Mystery Series #1-#3 LbNA # 30569
|Placed Date||Apr 29 2007|
|Last Update||Jul 23 2009|
Murder Mystery Series. Moderately Difficult, a little climbing and walking.
This series begins in Houk Stream, a hidden strip of parkland tucked in the tiny suburb of Oakwood, just south of Dayton. Houk Stream and Elizabeth Gardens are full of kids and hikers on any given day, so please find and rehide boxes with care.
The brick streets in this part of town were hand laid in the 20's. The Dayton flood of 1913 drove the wealthy barons of industry to higher ground; men like Charles Kettering and John H. Patterson built fabulous mansions in imitation of European villas and English manor houses. Many homes in west Oakwood are on the National Register of Historic Homes.
Around the intersection of Forrer and Ridgeway Roads you will find a few areas to pull carefully onto the shoulder and park. Walk to the southwest quadrant of the intersection and see a large boulder. Can you see the gorilla scowling back at you? Turn right and walk uphill along the grass to first one bench, and then a second. Have a seat and catch your breath. Look ahead--see a power pole numbered D-5953? Stand at the pole, take a compass heading of 340 degrees. About eight strides takes you to a large walnut flanked by slender twins. Check the roots for Box #1.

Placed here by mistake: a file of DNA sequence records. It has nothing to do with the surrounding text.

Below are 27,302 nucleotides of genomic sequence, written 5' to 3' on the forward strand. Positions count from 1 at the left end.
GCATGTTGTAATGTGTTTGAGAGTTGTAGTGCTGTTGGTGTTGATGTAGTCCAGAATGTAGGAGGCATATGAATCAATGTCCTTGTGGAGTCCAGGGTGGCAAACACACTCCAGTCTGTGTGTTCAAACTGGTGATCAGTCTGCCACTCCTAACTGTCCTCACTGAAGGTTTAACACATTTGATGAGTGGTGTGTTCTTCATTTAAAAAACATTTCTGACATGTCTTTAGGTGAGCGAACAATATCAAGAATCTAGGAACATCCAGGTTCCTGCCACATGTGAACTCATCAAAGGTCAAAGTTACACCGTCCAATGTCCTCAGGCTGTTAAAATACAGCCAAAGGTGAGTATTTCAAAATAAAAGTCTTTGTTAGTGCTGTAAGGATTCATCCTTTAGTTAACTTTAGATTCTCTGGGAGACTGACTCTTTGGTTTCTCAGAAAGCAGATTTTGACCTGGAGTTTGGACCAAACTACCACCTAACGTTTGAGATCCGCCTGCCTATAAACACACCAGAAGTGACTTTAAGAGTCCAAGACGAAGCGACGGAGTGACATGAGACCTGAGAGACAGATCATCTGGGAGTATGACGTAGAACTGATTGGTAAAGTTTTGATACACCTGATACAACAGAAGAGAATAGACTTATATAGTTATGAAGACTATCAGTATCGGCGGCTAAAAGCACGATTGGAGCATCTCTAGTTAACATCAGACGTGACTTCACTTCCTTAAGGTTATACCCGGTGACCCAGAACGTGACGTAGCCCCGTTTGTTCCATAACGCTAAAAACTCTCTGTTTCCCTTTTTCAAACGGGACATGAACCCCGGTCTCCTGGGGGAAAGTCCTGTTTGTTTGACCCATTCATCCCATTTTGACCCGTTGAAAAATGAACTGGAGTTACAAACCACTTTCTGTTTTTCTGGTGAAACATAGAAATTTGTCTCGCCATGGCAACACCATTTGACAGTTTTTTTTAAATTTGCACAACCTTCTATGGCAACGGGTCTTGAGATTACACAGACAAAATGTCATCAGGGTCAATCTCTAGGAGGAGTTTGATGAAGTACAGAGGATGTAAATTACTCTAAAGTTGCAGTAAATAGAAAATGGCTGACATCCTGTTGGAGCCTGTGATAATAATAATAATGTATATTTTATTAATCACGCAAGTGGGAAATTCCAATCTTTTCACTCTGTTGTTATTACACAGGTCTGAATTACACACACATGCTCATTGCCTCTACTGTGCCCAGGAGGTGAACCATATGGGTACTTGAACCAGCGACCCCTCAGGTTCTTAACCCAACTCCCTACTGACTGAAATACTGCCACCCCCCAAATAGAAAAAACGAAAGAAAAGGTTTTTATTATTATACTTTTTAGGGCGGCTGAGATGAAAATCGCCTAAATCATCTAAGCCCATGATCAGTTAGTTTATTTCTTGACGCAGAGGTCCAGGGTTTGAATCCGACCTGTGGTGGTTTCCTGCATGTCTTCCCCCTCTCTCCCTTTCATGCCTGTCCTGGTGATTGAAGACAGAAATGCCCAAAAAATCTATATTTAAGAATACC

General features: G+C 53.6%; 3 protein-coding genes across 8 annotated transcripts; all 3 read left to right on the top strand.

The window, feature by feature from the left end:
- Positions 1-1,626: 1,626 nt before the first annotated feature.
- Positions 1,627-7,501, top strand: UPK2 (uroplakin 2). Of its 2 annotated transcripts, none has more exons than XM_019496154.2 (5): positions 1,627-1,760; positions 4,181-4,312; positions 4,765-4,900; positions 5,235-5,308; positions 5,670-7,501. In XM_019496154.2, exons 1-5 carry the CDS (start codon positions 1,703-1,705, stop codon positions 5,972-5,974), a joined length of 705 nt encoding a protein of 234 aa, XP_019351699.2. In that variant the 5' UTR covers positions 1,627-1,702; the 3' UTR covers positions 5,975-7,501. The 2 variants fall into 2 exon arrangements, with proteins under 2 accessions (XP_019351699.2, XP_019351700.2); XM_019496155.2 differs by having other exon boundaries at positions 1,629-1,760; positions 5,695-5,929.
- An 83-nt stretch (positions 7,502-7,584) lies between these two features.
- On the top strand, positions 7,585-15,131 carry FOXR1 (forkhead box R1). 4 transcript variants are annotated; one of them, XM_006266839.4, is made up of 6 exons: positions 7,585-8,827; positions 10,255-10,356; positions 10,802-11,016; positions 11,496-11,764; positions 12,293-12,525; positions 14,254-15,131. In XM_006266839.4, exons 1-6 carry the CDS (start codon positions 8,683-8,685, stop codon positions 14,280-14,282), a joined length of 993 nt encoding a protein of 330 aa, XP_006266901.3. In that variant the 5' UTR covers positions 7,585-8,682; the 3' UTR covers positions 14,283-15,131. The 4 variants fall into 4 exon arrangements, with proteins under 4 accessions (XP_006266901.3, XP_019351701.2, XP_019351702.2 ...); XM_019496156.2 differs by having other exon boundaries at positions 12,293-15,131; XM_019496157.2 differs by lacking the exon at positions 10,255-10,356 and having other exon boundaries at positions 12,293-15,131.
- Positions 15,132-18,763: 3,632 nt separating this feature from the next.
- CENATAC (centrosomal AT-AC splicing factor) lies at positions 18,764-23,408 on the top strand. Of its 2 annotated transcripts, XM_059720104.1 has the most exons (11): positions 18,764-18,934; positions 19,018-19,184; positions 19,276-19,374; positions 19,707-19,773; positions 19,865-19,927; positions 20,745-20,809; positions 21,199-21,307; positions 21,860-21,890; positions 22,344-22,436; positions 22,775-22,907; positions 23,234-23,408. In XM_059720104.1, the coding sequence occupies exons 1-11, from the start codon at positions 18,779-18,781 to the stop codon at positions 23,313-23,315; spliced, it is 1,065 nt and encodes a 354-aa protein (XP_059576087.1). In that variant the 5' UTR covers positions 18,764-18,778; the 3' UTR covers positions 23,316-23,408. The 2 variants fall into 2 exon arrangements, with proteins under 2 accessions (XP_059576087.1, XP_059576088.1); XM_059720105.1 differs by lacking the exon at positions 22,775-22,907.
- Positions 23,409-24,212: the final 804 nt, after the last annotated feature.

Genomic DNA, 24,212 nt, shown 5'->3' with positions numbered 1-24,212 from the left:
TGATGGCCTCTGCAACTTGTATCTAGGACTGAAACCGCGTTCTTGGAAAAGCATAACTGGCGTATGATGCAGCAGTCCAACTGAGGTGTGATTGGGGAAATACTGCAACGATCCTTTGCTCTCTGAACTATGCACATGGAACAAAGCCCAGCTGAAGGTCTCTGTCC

At the southeast quadrant of the intersection, find the first trailhead. Head down until you strike the main trail. Head left until you run out of real estate. Contemplate the spill of two culverts over a tiny waterfall.
Look to your right. Someone has spraypainted OEEEO on the tumbled slabs of concrete by the water. Stand on any E and take a compass reading of 80 degrees. About a dozen strides ahead of you stands a big walnut guarding Box #2.
Turn back down the main trail and wander along Houk Stream. At all seasons this is a tranquil place-early spring promises wildflowers, birdsong and rushing water.
The path divides and comes together more than once-always keep to the left, nearest the stream. Pass a largish waterfall and look for salamanders. Continue to a smaller fall where the paths merge. Just off the Y of the paths is a big flat rock. One corner appears squared by human hands; part of some ancient foundation? Have a seat and drink in the beauty of this spot. Under the rock, protected by twin saplings, discover Box #3.
The plot thickens . . .